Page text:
Collaborators We're working with the following third parties on this work:

Education The key educational activity supported by the project is the introduction of this research into the EECS 373 course "Design of Microprocessor-Based Systems" at the University of Michigan. This has enabled multiple student teams to design hardware and software that explore the key ideas underlying this proposal, including embedded systems, energy harvesting, low-power sensing, and data processing. Some students engage in undergraduate research experiences after the class project to continue researching and developing their class projects, characterizing the project's performance, publishing the results, presenting academic papers at research conferences, and (often) continuing to graduate school (sometime with competitve fellowships including NSF and NDSEG).

Our HW/SW designs are available from the Lab 11 website and from GitHub.

  • CoilCube: A Monjolo magnetic energy harvester layer.
  • Gecko: A Monjolo solar energy harvester layer.
  • HotSpring: A Monjolo thermoelectric energy harvester layer.

  • Impulse: A Monjolo MSP430/802.15.4-based MCU/radio/memory layer.
  • sEHnsor: A Monjolo ARM-CM3/802.15.4-based MCU/radio/memory layer.
  • Blast: A Monjolo nRF51822/BLE-based MCU/radio/memory layer.

  • BigBen: Time-keeping and FeRAM NV storage for Impulse board stack.
  • Breeze: An indoor airflow sensor.

  • Bump: A vibration motion trigger for Monnjolo.
  • Buzz: A piezo-electric motion trigger for Monnjolo.

  • CoilCube: An integrated Monjolo power meter.

Source code for artifacts produced under this project include:

  • Monjolo: A modular, energy-harvesting, energy metering platform.
  • Harmonia: A system for localizing tiny tags indoors.
  • Luxapose: A system for localizing phones indoors.
  • Opo: A system for localizing people and tracking interactions indoors.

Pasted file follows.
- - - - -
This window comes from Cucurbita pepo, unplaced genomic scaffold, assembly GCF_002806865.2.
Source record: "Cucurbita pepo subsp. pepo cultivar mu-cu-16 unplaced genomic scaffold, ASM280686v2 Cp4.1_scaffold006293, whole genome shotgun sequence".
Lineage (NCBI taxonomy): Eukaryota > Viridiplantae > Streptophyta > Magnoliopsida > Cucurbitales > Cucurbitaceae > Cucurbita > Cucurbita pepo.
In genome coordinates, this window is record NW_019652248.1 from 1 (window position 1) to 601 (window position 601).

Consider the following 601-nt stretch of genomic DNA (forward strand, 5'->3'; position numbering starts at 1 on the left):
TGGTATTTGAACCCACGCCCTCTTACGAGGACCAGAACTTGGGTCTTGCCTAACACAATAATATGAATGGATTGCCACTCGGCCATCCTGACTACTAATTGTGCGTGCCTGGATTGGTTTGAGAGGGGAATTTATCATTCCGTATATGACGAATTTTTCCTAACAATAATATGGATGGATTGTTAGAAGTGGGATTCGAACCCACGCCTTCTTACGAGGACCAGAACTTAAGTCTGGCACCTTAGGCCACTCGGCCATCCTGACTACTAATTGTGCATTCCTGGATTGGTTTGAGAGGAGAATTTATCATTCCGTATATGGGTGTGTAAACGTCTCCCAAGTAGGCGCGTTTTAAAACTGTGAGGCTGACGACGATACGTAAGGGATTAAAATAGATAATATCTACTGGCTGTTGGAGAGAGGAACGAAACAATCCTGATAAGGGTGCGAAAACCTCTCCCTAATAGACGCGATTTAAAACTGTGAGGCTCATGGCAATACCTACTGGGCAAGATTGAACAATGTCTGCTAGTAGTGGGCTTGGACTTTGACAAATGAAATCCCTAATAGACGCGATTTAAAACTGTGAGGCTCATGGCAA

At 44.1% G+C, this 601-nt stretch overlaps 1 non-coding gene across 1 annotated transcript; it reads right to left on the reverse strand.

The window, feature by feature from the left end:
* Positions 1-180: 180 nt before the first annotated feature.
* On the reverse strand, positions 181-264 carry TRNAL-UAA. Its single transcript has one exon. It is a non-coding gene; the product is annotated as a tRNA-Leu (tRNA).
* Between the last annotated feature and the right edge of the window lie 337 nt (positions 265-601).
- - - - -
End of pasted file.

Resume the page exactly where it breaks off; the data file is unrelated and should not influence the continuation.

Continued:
Presentations Past (and planned future) non-conference presentations related to this project:

  1. Prabal Dutta, "Realizing the Vision of Perpetual Smart Dust," CMOS Emerging Technologies Research, Vancouver, BC, Canada, May 20-22, 2015. Upcoming.

  2. Prabal Dutta, "Scalable Sensor Infrastructure for Sustainably Managing the Built Environment," Distinguished Lecture Series in Computer Science, University of Virginia, Charlottesville, VA, Dec. 11, 2014. Upcoming.

  3. Prabal Dutta, "Keynote Address," ENSsys’14: The 2nd International Workshop on Energy Neutral Sensing Systems, Memphis, TN, Nov. 6, 2014.

  4. Prabal Dutta, "Monitoring Electricity and the Environment with Mobile Phones," UC Berkeley/World Bank CEGA-DIME Workshop on Measuring Development: Energy & Environment, Berkeley, CA, Aug. 18, 2014.

  5. Pat Pannuto, "Embedded System Design and the Internet of Things," Secure Internet of Things Project's 2014 Industrial Workshop, Stanford, CA, Aug. 11, 2014.

  6. Prabal Dutta, "Realizing the Next Computing Class: From Pervasive to Perpetual Computing," Ultra-Low Power Computing Workshop, Microsoft Research, Redmond, WA, Jul. 16, 2014.

  7. Prabal Dutta, "Smart Dust Sensor Networks," PLM14101: Global Information Technology Outlook, World Economic Forum’s Forum Academy, Jun. 17 – Jul. 29, 2014. (approximately 60 participants).

  8. Meghan Clark, "Deltaflow: Submetering by Synthesizing Uncalibrated Pulse Sensor Streams," University of Michigan CSE Prelim Exam, May 2014.

  9. Prabal Dutta, "Realizing the Next Computing Class," Workshop on Connected, Autonomously Powered Systems at Columbia University, New York, NY, Apr. 11, 2014.

  10. Prabal Dutta, "Towards Smarter and More Efficient Buildings," Texas Instruments, Dallas, TX, Mar. 21, 2014.

  11. Prabal Dutta and Anthony Rowe, "Localization Services and Semantic Localization," Intel Corporation, Portland, OR, Mar. 14, 2014.

  12. Pat Pannuto, "Sensing Technologies for Data Collection and Monitoring", The 1st Annual State of the Science Conference, Jointly hosted by DIL, gui2de, CEGA, and USAID, Washington D.C., Mar. 7, 2014.
Publications This project has supported the following publications:

⟨⟨ 2014 ⟩⟩

  1. "Gemini: A Non-Invasive, Energy-Harvesting True Power Meter,"